Get a Life

I read this Goodbye Academia: Get a Life and Disposable Academic with interest.

Why?  For the Goodbye post, the author provides some realistic personal anecdotes and perspective that tells those who are interested in academia the pros and cons of pursuing an academic career, through a PhD study.  Not every one wants to pursue such an academic pathway, and though there were many who succeeded in achieving their goals, and having their dreams come true, it is not surprising that many others are enjoying or “struggling” their way through.

In the Disposable Academic post:

Indeed, the production of PhDs has far outstripped demand for university lecturers. In a recent book, Andrew Hacker and Claudia Dreifus, an academic and a journalist, report that America produced more than 100,000 doctoral degrees between 2005 and 2009. In the same period there were just 16,000 new professorships.

This seems to match an Asian “motto” of: “Lots of “monks”, small amount of porridge”.  Landing on an academic career seems to become a dream for many, but a fantasy or even an ideology for many academically bright scholars.  A reality check means that many scholars have to strive hard in order to compete in the field.

To me, that is a hard lesson to learn, as I reflected on my own graduate study.

“Measurements and incentives might be changed, too. Some university departments and academics regard numbers of PhD graduates as an indicator of success and compete to produce more. For the students, a measure of how quickly those students get a permanent job, and what they earn, would be more useful.” Disposable Academic

So, get a life.

#CCK11 Should teachers blog?

Good advice from this Should student teachers blog?

Teachers won’t blog if the risks involved are greater than the value it derives from it. I also think it requires courage to publish blogs in public, as beginning teachers could easily “cross” the line, that would lead to serious consequences. “Be professional, be responsible, and be ready to admit my mistakes and correct them” is my motto in blogging.

My 20c share.. Thanks for making me think.

It is no surprise that a lot of businesses and institutions are posting social media guidelines and are expecting employees, educators and learners to follow strictly. “Make no mistakes, post and say the right things, think about the consequences and implications of any postings that would impact on others, educators and learners, the organisation, partners, stakeholders, etc.”

“Make a declaration that the information you posted does not represent the organisation’s views.”

Implications for bloggers

Some people are afraid that the artifacts would leave a less than perfect impression with their current employers, or potential employers, especially when they are perceived as a polluter of media, in the education or business media, that may not fully reflect an institution’s vision or mission.  That is understandable.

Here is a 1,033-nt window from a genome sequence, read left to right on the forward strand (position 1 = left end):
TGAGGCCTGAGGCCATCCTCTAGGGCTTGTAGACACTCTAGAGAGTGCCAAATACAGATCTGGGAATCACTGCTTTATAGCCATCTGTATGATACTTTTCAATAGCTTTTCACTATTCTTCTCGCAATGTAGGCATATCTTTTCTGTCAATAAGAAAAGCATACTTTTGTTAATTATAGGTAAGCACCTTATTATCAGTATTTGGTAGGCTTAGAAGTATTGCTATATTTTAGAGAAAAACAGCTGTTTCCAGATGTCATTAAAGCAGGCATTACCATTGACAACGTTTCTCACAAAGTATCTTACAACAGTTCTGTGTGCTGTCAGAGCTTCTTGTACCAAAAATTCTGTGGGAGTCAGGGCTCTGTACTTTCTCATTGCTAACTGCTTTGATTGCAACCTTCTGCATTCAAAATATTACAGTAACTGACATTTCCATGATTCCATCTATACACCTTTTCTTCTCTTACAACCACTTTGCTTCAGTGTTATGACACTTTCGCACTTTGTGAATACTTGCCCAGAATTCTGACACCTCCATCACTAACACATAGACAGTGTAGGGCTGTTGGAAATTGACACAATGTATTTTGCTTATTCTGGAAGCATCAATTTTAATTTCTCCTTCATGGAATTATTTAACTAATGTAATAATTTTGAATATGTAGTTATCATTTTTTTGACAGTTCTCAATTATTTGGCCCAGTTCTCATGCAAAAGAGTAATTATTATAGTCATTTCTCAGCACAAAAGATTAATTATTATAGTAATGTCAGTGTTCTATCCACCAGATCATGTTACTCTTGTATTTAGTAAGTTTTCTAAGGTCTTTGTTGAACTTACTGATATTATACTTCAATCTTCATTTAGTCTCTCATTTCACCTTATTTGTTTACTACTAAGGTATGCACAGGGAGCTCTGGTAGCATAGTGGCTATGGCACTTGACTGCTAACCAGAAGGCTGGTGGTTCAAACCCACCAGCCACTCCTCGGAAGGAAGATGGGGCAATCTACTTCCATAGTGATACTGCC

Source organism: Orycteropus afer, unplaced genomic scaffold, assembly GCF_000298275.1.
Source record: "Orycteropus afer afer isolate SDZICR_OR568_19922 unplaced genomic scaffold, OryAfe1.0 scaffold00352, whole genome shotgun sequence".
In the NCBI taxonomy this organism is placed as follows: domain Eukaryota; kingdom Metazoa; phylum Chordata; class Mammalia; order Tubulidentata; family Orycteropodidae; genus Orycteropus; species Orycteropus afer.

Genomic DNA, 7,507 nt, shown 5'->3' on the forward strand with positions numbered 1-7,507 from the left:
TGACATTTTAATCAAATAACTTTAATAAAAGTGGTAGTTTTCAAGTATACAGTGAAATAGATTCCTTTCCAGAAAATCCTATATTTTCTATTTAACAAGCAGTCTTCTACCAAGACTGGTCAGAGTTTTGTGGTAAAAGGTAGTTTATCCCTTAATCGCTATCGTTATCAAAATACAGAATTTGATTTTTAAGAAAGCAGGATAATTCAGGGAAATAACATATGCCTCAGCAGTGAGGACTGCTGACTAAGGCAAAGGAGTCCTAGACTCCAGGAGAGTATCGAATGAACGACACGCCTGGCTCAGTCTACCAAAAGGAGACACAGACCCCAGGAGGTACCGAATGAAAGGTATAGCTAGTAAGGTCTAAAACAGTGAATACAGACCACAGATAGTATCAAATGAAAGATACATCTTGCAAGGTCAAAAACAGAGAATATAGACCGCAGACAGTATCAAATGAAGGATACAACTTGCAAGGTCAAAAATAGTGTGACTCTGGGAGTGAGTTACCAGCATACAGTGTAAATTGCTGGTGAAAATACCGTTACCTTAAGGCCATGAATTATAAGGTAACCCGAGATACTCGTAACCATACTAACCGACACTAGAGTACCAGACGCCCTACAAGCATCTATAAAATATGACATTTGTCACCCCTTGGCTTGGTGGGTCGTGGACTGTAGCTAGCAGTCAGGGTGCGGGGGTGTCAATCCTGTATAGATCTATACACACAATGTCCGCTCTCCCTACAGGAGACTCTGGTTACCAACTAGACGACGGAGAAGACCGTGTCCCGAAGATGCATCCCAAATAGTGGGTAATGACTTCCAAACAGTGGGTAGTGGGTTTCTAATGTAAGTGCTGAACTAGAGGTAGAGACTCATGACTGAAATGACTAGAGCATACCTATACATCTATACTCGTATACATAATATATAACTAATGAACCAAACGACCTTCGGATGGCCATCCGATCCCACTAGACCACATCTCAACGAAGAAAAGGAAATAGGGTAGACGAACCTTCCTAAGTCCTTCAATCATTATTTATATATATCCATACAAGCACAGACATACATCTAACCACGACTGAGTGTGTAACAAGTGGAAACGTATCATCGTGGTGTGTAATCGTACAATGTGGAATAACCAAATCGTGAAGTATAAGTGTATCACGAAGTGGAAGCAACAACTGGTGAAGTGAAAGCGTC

Blogging is a very private and personal “business”, and when presented as a personal blog, should and would not be in conflict with any business and organisation, especially when the bloggers are making personal voices that are based on facts, or views and perceptions that they think are important.

Besides, bloggers like me are using blogs as a means to think and reflect on “current education and learning affairs”, where a critical analysis is necessary to achieve meaningful learning.

See the horses. How did they learn?  No pain,  no gain! But have fun, through blogging your views and feelings.  And be free.

Photo: Flickr

#CCK11 Learning with Connectivism and ANT

Is Organisation Learning about learning with the database?

There are lots of database out in “space” and organisation. They offer learning affordance and opportunities for us.  But the learning actually won’t be “activated” unless you interact with them (artifacts, machines) and even human within organisation who are behind those database.  If the argument that learning can reside outside of ourselves is true, what does it mean to individuals? The database “learnt” as we “teach” it through Q/A.  However, would such be AI based on algorithms and or would it involve human intervention and recurrent updating of the database?  Quora is a good example where it acts like a database, where people posts questions and responses there. How does it differ from individual human learning (cognitive & affective) and social learning, and organisation learning?  Have we tried to blend all three levels (neuro and biological, cognitive (conceptual) and social) into the connective learning based on connections (George) (Connecting to (adding) nodes and growing the network (social/conceptual/biological), and network phenomena & recognition of such patterns (Stephen)?

I have posted learning with external sources (or learning that may reside with non-human appliance here)

You may treat my ATM metaphor as follows:

ATM
ATM – denotes Computers – hardware/software, etc any internet, ICT, Learning Management Systems (LMS), Search Engines, Web 2.0 tools – blogs, social networking tools: Youtube, Myspace, wiki, Ning, Delicious, Twitter & Tweeter, FB, and many others emergent technologies or tools like Cloud computing, Mobiles, (non-human appliances).
Money – denotes the resources resided on the internet or social networks (or even our own networks (brain?, conceptual networks?) if there are connections and interactions of these networks)- information, links, articles, extracts, aggregates of “knowledge” or any artifacts – on-line or hard copy of books, e-portfolios etc.  So fake money could include fake information, incorrect information or spam.
However, you could also use abstract concept of these like virtual ATM, virtual money (such as internet banking) to represent the concepts behind learning – the immersive virtual learning ecology and SL with Linden as the Money etc.. This could be linked to all the learning concepts as introduced by Stephen Downes – where learning is ontology, non-propositional, emergent, and a continuous process that DOES NOT MEAN the acquisition of knowledge BUT merely as a networking process….which to me would be another way of looking into learning, from a more CONNECTIVIST and philosophical point of view.